What was one moment in your career when you knew you had made it?
I feel like "making it" is a facade because everyone decides what success is differently. When I see people operating at a flow, and they’re doing something just so flawlessly and it comes naturally, that’s when you’ve made it. I’m not completely there. I’m still discovering who I am as an entrepreneur, as a business woman, as an influencer, as a person, as a personality. Where I sit right now, there hasn’t really been someone before me because usually you do one or the other. I’m not completely in my flow. I’m getting there.
Everyone defines success differently. I personally won’t feel successful until I feel satisfied, and I am not completely satisfied with how much time I spend with my family and all those things.
Seeing a lot of celebrities you love, like Jennifer Lopez putting a photo up of doing her daughter’s makeup on her Instagram and she has our palette in the photo, that’s an amazing moment. Having our investors believe in us — that was amazing. I feel like I’ve had several moments sprinkled around, but I try not to get sidetracked by it. Stay focused, but they are nice moments.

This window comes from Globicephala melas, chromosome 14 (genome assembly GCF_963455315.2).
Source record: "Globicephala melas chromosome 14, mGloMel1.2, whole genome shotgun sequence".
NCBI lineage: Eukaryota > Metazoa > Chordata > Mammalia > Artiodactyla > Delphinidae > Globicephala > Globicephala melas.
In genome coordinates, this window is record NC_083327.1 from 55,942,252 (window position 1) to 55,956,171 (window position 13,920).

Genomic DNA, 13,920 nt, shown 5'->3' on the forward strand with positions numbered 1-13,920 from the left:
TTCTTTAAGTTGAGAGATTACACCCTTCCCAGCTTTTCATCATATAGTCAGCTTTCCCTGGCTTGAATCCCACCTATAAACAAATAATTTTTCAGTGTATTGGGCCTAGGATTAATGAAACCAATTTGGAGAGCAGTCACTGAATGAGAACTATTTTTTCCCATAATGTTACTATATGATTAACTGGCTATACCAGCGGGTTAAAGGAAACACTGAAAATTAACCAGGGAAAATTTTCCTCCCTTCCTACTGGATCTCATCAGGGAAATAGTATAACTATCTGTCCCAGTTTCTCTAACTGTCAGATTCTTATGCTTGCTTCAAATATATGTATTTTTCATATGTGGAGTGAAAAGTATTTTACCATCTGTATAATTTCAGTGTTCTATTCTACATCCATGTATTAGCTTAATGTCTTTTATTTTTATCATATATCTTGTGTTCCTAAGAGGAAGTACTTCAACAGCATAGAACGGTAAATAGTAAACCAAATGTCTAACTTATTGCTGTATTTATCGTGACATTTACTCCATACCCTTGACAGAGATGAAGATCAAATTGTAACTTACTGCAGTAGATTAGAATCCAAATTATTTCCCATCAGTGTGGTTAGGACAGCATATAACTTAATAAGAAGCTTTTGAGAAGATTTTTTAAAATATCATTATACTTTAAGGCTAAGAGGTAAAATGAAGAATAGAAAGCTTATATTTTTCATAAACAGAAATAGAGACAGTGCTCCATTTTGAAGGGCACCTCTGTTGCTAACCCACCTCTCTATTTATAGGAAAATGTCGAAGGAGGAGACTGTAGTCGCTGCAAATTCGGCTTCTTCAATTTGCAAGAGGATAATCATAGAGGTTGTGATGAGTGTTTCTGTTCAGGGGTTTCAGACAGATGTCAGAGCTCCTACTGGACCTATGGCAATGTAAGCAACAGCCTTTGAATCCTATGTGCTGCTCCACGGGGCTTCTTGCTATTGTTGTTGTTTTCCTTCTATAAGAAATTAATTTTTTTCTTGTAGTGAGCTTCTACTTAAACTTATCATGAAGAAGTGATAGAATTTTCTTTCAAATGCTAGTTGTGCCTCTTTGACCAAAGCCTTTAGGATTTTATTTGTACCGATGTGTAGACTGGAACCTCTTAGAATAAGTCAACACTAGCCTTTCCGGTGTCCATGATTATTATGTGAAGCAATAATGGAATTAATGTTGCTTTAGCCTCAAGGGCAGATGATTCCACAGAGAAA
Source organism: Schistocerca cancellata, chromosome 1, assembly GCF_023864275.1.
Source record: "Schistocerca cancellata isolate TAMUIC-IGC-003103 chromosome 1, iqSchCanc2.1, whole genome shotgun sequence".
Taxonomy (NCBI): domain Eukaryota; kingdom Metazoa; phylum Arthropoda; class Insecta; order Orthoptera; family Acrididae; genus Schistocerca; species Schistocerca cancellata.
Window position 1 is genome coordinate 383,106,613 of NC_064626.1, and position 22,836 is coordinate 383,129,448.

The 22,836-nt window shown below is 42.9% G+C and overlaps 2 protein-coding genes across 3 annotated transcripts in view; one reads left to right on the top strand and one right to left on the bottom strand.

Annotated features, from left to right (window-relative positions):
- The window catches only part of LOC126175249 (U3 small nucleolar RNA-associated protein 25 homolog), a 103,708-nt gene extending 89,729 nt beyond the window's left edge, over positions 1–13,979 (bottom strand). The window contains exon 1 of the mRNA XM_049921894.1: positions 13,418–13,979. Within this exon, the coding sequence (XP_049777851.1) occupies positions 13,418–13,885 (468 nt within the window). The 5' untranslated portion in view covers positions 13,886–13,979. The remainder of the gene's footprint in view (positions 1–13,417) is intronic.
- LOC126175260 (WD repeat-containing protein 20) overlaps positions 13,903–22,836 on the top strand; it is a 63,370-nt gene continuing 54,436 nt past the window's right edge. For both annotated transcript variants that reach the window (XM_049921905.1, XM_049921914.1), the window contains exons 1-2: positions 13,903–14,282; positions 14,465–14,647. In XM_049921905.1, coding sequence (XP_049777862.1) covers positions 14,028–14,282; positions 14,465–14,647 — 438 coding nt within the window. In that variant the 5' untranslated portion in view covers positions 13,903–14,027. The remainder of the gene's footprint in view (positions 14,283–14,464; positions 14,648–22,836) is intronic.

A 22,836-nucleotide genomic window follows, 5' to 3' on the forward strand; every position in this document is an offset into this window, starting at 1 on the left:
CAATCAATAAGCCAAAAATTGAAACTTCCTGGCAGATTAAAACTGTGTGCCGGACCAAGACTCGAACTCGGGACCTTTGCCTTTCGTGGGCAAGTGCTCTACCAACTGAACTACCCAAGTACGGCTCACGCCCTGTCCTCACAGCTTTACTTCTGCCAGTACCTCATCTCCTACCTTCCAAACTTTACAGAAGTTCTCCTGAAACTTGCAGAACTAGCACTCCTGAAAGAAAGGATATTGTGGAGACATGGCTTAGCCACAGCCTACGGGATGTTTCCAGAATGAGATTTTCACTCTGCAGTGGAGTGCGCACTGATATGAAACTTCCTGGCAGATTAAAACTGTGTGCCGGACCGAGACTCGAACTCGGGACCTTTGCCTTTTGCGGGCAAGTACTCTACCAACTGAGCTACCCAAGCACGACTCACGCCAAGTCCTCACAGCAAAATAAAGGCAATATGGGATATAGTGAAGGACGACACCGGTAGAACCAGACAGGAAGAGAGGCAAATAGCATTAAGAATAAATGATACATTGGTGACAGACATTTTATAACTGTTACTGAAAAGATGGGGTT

What's the one piece of advice you wish you could go back and tell your 28-year-old self? Is there anything you'd tell her to do differently?
I wish that I wasn’t so hard on myself and loved myself a little more. My 20s were definitely not my easiest time, and I know that I am my own worst critic to begin with, so that definitely fed into it. Self-love is a journey that most people go down later in life, and that’s certainly been the case for me. I didn’t really start appreciating who I was, what I stood for, and how big of an impact I could make on the beauty industry until my 30s.
I had a pretty rough childhood growing up as an Arab American in the U.S. A lot of the criticism and bullying I experienced then stuck with me. I was always so concerned about what people thought of me or how they viewed me that I was constantly letting their thoughts and opinions get in the way of what I was capable of achieving. I think recognizing this, overcoming it, and really loving yourself for who you are comes with age and maturity. But I wish I could have told my younger self not to let others get in the way or block you from reaching your full potential.
What’s your biggest goal now? How has that changed since when you were 28?
I definitely did not dream as big [at 28]. I don’t think I had goals that were as big as they are now. Even now sometimes, I look at companies like Amazon and Jeff Bezos and what he’s achieved, and I want to dream that big. Sometimes I do, but sometimes I still hold myself back. My biggest goal when I was 28 was just to be the biggest regional blogger, and it’s so weird because now I want to be the biggest force in the beauty industry.
I love beauty. I’m going to go play with makeup for the sake of playing with makeup. Not for product inspiration, not to take video — I just want to play.
This interview has been edited for length and clarity.